Recent Chinese studies (Chen et al., 2000; Ma et al., 2000) have involved subjects with well-defined maternal ethnicity. The researchers focused on the D-loop, which contains factors that modulate mitochondrial DNA replication and transcription (Shadel and Clayton, 1997). In the study of Chen et al. (2000), the morphs within the D-loop generated by four restriction enzymes (which fragment the DNA reproducibly) were examined in a sample of 120 Chinese subjects consisting of 67 elite endurance athletes, 33 general endurance athletes, and 20 sedentary controls. There were nine morphs, and their frequencies were significantly different between the three groups. Ma and colleagues (2000) used the same enzymes and investigated the occurrence frequencies of eight morphs in 27 junior female athletes. Carriers of three morphs showed higher values of VO2max. These authors suggested that this apparent association between mitochondrial DNA D-loop polymorphism and endurance capacity needs confirmation. Chen et al. (2000) suggested that a better relationship might exist between the mitochondrial DNA morphs and endurance performance rather than VO2max.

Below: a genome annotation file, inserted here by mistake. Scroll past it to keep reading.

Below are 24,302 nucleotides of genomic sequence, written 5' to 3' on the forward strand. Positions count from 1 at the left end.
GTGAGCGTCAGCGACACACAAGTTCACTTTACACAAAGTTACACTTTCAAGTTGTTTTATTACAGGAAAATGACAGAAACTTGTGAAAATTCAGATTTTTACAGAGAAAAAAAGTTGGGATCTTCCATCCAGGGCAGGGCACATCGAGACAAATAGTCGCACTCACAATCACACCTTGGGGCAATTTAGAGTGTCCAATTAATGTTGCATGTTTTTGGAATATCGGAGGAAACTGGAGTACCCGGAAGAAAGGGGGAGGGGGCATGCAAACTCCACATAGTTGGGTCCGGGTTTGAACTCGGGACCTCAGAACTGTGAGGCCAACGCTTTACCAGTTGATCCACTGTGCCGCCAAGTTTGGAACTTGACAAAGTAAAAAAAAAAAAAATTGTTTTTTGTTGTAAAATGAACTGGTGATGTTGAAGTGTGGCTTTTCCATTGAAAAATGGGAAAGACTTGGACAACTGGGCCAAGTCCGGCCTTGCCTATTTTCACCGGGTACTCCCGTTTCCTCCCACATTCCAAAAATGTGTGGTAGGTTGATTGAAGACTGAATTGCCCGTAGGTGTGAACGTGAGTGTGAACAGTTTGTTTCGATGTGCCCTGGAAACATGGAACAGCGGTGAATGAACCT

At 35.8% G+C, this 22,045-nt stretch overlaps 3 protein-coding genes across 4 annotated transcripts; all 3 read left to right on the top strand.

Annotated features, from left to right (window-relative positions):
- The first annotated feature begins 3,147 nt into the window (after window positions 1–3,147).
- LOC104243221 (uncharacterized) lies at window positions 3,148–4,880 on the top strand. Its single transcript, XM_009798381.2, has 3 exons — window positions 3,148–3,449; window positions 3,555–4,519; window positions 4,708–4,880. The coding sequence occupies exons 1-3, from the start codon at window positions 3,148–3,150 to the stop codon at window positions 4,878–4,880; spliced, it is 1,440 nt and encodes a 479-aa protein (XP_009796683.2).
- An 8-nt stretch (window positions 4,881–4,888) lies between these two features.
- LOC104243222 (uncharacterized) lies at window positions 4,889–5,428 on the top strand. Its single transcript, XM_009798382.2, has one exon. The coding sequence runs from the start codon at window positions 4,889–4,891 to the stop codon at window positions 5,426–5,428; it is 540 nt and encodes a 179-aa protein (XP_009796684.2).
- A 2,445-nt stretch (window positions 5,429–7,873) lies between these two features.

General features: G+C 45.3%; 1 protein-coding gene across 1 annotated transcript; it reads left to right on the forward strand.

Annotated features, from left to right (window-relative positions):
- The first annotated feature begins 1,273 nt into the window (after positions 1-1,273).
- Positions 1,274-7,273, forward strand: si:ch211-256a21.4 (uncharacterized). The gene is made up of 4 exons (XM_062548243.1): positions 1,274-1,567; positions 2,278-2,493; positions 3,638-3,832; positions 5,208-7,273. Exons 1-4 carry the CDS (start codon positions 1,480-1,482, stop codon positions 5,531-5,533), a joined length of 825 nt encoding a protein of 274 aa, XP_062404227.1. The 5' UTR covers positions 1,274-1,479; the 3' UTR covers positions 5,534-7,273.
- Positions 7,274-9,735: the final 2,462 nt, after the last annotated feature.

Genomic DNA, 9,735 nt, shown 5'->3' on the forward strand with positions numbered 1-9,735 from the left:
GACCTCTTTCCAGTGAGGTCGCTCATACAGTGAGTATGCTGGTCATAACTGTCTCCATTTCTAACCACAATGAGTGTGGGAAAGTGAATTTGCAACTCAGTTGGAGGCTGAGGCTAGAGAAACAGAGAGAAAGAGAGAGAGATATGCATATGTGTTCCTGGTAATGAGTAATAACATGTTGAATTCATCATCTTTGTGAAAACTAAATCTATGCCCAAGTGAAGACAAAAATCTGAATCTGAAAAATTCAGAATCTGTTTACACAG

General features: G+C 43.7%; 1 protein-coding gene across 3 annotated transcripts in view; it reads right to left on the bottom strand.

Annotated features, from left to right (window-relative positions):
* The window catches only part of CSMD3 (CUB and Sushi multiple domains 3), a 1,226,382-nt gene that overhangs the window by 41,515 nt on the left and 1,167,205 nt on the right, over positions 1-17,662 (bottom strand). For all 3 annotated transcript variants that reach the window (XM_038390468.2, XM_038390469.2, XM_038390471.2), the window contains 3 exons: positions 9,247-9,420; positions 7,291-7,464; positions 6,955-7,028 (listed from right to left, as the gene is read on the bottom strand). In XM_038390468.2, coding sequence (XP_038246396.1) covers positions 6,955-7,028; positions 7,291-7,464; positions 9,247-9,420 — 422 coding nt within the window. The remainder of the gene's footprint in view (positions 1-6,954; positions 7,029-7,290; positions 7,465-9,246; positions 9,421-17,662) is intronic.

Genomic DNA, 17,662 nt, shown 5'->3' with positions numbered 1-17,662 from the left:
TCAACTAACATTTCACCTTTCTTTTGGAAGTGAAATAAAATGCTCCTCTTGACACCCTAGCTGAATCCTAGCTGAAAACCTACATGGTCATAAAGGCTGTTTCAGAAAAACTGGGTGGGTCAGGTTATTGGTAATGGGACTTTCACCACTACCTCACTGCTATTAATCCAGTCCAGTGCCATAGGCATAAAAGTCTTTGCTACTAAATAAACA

In light of the findings from the Chinese cohort and the paucity of genetic data available for Australian athletes, our laboratory has investigated the relationship between mitochondrial DNA D-loop morphs (generated by the four restriction enzymes) and VO2max of 40 well-trained Australian male endurance cyclists (for methodology see Brearley et al., 2001). These cyclists were selected by a questionnaire screening for European maternal ethnicity, because European populations have very similar mitochondrial DNA sequences. (Melton et al., 1994). There was no significant association between VO2max and the D-loop morphs in this population of athletes. We also used three more restriction enzymes to analyze genetic sequences within the D-loop, but we found no new sequence variations.